patients: 16 as concurrent therapy for localized disease, 6 as salvage therapy for
metastatic disease, and 1 for a postradiation adjuvant purpose). Among 38 patients
with measurable disease, 8 obtained a complete response (CR) (21.1%), 12 obtained a partial response (PR) (31.6%), 17 had stable disease (SD) (44.7%), and 1
had progressive disease (2.6%). The median duration of CR, PR, and SD were 6.5
months, (range, 2–12 months), 5.5 months (range, 2–9 months), and 2.5 months
(range, 1– 6 months), respectively. Toxicity was found to be very mild. Only one
patient developed a World Health Organization (WHO) Grade 1 mucositis. No
visible alopecia and no treatment-related deaths occurred. WHO Grade 3– 4 hematologic toxicities occurred in 1.0% of patients for leukopenia, 4.1% for anemia,
and 2.9% for thrombocytopenia.
CONCLUSIONS. Data from the current study indicate that 24-hour weekly infusion
of 5-FU plus cisplatin has moderate activity but very low toxicity for NPC patients
with distant metastasis. Further study is necessary to find more effective therapy.
Cancer 1998;83:635– 40. © 1998 American Cancer Society.
KEYWORDS: nasopharyngeal carcinoma, distant metastasis, weekly, chemotherapy.
N
asopharyngeal carcinoma (NPC) is unique to the head and neck
region. It has several different characteristics among head and
neck malignancies. It is a geographically endemic, Epstein-Barr virus-
636
CANCER August 15, 1998 / Volume 83 / Number 4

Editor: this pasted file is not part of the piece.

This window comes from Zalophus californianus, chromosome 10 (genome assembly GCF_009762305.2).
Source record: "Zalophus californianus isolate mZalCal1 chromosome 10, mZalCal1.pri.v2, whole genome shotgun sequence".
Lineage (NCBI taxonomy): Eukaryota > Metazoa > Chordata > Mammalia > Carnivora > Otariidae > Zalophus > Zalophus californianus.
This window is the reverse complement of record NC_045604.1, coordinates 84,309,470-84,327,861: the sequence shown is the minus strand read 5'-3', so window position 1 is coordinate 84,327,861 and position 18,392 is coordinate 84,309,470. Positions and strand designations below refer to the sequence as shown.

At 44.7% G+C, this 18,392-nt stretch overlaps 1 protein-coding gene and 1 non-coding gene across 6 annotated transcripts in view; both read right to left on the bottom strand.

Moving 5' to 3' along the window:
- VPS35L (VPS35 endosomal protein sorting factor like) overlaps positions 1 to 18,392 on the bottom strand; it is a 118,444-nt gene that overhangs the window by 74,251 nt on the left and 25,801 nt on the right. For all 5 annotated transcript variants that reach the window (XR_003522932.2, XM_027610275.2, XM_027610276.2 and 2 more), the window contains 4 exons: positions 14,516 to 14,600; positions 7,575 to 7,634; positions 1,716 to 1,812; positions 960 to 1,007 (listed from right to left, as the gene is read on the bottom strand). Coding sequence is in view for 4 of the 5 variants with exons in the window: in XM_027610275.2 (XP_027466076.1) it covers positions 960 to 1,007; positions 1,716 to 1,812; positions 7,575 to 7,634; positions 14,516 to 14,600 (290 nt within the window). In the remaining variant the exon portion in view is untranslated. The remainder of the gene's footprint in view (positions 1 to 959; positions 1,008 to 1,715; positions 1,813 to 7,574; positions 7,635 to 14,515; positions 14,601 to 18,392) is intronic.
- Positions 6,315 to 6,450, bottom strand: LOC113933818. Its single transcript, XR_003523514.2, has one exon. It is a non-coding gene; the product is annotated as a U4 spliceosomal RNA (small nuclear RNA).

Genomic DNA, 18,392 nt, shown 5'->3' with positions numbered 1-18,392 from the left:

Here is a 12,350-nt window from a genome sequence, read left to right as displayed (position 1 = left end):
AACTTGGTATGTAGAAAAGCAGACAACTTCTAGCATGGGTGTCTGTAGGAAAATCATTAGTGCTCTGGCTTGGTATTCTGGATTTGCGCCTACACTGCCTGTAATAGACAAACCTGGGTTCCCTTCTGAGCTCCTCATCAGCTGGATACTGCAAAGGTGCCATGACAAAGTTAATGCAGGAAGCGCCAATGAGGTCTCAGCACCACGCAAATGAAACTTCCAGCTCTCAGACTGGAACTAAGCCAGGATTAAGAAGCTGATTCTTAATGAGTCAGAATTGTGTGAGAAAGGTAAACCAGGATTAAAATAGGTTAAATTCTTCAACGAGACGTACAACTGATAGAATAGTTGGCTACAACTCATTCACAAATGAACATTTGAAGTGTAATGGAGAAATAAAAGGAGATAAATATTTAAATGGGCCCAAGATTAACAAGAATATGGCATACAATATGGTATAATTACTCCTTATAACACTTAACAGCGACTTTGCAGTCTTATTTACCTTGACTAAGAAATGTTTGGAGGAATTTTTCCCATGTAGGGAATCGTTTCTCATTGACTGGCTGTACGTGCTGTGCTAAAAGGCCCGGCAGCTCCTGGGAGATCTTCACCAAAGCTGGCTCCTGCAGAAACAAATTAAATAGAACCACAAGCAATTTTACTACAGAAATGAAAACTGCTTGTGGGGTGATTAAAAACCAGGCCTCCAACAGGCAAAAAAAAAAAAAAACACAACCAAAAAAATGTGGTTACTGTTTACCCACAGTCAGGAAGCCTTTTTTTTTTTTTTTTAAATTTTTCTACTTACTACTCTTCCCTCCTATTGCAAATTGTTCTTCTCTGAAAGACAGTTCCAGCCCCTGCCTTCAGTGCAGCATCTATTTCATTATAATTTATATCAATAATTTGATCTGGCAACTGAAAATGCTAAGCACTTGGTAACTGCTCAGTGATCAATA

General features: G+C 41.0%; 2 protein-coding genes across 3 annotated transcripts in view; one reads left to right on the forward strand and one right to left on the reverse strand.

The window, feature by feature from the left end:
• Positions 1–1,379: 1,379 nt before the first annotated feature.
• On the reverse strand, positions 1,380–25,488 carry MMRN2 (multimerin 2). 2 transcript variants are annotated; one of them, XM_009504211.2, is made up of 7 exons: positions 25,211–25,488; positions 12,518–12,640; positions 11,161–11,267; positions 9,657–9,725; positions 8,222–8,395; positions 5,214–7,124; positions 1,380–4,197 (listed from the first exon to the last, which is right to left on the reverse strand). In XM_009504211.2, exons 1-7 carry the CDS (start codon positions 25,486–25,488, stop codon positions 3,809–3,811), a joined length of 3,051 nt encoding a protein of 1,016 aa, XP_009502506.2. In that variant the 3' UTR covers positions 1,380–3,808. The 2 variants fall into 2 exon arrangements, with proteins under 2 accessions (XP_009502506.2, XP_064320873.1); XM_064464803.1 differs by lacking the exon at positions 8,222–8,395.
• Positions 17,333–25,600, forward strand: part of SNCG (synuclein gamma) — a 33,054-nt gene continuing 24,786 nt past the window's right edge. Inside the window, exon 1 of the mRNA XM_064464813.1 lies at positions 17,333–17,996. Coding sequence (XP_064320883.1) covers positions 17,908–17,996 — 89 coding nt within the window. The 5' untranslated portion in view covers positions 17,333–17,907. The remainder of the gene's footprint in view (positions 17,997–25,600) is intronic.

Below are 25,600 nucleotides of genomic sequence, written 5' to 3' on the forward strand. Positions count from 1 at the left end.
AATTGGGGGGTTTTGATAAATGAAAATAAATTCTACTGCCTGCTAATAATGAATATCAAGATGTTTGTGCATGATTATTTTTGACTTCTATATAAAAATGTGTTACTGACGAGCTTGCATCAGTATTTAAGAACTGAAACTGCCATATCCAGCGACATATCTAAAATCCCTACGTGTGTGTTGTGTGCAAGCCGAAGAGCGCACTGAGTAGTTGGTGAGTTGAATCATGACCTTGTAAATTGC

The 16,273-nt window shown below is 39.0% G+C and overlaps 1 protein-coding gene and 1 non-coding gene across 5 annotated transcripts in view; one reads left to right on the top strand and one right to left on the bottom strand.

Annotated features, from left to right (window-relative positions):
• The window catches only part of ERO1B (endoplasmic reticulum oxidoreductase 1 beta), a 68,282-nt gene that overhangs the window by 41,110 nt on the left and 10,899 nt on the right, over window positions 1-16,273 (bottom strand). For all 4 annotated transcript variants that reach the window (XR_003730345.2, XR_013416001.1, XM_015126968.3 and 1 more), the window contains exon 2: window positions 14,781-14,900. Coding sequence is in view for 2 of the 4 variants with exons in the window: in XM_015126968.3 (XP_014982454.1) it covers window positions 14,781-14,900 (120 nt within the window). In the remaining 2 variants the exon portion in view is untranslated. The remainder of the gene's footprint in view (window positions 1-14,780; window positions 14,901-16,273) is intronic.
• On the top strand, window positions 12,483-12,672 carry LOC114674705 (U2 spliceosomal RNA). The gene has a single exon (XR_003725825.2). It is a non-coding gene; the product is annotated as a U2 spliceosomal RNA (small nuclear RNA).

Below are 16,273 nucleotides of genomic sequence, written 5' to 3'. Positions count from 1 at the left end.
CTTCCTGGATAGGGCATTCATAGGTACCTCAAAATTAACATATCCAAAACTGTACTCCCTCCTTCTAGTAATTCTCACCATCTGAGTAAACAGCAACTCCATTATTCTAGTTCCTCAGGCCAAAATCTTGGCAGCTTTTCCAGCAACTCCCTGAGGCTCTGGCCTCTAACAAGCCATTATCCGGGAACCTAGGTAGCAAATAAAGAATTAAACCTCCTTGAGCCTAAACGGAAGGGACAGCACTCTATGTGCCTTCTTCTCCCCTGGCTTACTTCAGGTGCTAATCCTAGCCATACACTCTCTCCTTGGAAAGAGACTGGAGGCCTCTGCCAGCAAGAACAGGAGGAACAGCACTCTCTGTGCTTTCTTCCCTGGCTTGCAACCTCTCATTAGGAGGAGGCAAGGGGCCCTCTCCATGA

associated carcinoma of epidermoid origin and poorly
differentiated or undifferentiated pathology with a
higher incidence of neck lymph node metastasis,
greater radiosensitivity, and greater chemosensitivity.
Treatment primarily is by radiation with more distant
failure and a lower rate of second malignant tumor
occurrence. Radiotherapy is the mainstay of treatment
of NPC, primarily because of anatomic constraints
and a high degree of radiosensitivity. Although early
stage NPC is highly radiocurable, the treatment result
of locoregionally advanced NPC is disappointing. Unfortunately, the majority of NPC patients present with
late stage disease. Lee et al. reported that only 9% of
the 5037 cases collected from the Queen Elizabeth
Hospital in Hong Kong had their tumor confined to
the nasopharynx without clinically involved lymph
nodes.1 The major pattern of failure after adequate
radiotherapy is distant metastasis.1–5 Distant metastasis has been shown to be the most important determinant of survival.5– 8 Although a small percentage of
patients with locoregionally recurrent NPC can be salvaged, nearly all those with distant metastasis die of
the disease in a rapidly progressive course. How to